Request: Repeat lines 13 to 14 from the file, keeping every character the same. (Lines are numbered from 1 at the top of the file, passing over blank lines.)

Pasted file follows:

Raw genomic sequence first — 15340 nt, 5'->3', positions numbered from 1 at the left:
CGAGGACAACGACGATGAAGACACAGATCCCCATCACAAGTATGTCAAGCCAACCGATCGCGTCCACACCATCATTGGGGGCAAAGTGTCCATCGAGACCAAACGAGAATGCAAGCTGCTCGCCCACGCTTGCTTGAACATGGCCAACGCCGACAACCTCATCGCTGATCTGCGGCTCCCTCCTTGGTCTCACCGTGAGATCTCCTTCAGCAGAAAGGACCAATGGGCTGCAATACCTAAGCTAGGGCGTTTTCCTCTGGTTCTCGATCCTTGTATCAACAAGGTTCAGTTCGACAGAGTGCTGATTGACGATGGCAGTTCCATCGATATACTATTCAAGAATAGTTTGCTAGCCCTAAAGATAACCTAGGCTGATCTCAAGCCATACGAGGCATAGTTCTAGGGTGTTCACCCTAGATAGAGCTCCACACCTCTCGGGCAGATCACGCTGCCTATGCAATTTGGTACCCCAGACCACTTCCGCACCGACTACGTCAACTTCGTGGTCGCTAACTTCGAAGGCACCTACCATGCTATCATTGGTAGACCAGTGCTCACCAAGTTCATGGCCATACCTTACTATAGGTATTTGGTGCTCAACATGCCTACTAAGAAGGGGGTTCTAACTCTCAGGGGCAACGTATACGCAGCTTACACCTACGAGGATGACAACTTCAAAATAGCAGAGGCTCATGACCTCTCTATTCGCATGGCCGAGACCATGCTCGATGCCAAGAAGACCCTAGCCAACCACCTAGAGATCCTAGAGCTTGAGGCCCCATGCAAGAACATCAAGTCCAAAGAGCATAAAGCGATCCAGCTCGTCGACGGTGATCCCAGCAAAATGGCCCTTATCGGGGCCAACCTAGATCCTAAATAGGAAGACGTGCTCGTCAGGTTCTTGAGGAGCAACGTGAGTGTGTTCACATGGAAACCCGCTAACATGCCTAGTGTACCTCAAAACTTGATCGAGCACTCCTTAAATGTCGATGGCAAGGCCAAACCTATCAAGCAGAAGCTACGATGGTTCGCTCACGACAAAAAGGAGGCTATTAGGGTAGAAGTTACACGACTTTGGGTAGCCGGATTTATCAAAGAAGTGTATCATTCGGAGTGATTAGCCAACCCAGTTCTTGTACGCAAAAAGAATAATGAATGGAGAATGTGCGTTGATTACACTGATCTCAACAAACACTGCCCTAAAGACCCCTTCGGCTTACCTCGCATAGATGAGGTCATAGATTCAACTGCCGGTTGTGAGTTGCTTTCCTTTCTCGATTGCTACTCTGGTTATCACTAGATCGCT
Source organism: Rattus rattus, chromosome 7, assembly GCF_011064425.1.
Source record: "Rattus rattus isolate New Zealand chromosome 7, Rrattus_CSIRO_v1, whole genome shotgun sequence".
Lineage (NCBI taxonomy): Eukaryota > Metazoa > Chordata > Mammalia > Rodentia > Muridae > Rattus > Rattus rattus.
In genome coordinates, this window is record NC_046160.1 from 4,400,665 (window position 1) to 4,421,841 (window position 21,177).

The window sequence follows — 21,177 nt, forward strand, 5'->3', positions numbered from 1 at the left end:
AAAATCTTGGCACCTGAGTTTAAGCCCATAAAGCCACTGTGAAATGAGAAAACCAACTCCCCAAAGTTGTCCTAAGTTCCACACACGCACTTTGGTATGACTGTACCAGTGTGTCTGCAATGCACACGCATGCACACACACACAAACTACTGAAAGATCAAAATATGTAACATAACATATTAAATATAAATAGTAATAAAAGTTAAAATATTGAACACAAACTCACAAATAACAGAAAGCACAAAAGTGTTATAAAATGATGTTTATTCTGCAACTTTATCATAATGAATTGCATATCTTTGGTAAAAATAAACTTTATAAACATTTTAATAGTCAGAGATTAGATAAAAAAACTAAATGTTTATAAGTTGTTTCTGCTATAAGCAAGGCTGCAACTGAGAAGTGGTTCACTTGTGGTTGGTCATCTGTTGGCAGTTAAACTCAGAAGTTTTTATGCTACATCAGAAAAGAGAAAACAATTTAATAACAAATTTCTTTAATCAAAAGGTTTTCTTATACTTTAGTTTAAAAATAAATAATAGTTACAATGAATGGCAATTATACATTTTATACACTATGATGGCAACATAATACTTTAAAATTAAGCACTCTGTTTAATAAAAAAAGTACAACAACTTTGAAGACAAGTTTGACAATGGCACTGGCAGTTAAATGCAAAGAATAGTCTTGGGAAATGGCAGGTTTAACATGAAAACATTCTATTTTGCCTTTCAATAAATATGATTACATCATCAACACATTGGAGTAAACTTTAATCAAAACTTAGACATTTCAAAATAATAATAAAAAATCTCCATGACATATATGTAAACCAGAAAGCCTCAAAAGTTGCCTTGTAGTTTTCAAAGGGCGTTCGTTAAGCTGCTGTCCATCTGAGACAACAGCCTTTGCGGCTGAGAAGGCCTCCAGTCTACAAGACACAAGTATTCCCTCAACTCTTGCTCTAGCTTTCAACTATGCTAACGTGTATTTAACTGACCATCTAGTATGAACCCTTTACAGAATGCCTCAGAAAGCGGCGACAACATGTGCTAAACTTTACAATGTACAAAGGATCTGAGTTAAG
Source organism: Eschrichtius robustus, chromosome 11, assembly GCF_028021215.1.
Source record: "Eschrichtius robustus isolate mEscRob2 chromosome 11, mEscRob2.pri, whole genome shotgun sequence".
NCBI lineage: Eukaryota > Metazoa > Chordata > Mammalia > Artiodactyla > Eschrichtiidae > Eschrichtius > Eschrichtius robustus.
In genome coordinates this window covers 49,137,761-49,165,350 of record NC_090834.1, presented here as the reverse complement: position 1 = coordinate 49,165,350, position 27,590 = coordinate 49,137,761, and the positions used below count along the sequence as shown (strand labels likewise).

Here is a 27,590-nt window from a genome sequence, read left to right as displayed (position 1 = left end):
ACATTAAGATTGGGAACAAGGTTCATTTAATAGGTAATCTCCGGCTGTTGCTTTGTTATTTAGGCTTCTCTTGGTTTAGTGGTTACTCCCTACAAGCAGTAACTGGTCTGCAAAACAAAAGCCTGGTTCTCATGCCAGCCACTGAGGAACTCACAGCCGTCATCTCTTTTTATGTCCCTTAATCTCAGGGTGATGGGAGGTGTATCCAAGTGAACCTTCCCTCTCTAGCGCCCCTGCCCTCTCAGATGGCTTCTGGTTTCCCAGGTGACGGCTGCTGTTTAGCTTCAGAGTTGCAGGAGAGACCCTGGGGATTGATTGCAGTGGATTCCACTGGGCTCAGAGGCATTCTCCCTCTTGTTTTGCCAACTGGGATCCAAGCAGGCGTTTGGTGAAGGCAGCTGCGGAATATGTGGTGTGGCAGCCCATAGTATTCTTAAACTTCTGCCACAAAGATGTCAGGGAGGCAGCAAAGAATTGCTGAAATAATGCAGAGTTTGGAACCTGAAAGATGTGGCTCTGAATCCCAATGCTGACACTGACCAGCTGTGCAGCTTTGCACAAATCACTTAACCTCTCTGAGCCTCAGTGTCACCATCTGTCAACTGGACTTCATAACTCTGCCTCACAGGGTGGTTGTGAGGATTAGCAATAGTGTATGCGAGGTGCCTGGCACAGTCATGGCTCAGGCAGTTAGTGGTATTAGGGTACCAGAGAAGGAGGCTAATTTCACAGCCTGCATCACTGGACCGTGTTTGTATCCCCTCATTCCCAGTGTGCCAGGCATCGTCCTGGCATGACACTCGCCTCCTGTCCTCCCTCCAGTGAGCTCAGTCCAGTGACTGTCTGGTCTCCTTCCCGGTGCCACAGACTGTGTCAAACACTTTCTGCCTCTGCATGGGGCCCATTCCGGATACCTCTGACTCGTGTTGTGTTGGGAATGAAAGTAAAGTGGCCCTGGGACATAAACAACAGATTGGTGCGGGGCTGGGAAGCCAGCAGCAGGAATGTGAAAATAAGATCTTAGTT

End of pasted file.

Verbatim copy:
Here is a 27,590-nt window from a genome sequence, read left to right as displayed (position 1 = left end):
ACATTAAGATTGGGAACAAGGTTCATTTAATAGGTAATCTCCGGCTGTTGCTTTGTTATTTAGGCTTCTCTTGGTTTAGTGGTTACTCCCTACAAGCAGTAACTGGTCTGCAAAACAAAAGCCTGGTTCTCATGCCAGCCACTGAGGAACTCACAGCCGTCATCTCTTTTTATGTCCCTTAATCTCAGGGTGATGGGAGGTGTATCCAAGTGAACCTTCCCTCTCTAGCGCCCCTGCCCTCTCAGATGGCTTCTGGTTTCCCAGGTGACGGCTGCTGTTTAGCTTCAGAGTTGCAGGAGAGACCCTGGGGATTGATTGCAGTGGATTCCACTGGGCTCAGAGGCATTCTCCCTCTTGTTTTGCCAACTGGGATCCAAGCAGGCGTTTGGTGAAGGCAGCTGCGGAATATGTGGTGTGGCAGCCCATAGTATTCTTAAACTTCTGCCACAAAGATGTCAGGGAGGCAGCAAAGAATTGCTGAAATAATGCAGAGTTTGGAACCTGAAAGATGTGGCTCTGAATCCCAATGCTGACACTGACCAGCTGTGCAGCTTTGCACAAATCACTTAACCTCTCTGAGCCTCAGTGTCACCATCTGTCAACTGGACTTCATAACTCTGCCTCACAGGGTGGTTGTGAGGATTAGCAATAGTGTATGCGAGGTGCCTGGCACAGTCATGGCTCAGGCAGTTAGTGGTATTAGGGTACCAGAGAAGGAGGCTAATTTCACAGCCTGCATCACTGGACCGTGTTTGTATCCCCTCATTCCCAGTGTGCCAGGCATCGTCCTGGCATGACACTCGCCTCCTGTCCTCCCTCCAGTGAGCTCAGTCCAGTGACTGTCTGGTCTCCTTCCCGGTGCCACAGACTGTGTCAAACACTTTCTGCCTCTGCATGGGGCCCATTCCGGATACCTCTGACTCGTGTTGTGTTGGGAATGAAAGTAAAGTGGCCCTGGGACATAAACAACAGATTGGTGCGGGGCTGGGAAGCCAGCAGCAGGAATGTGAAAATAAGATCTTAGTT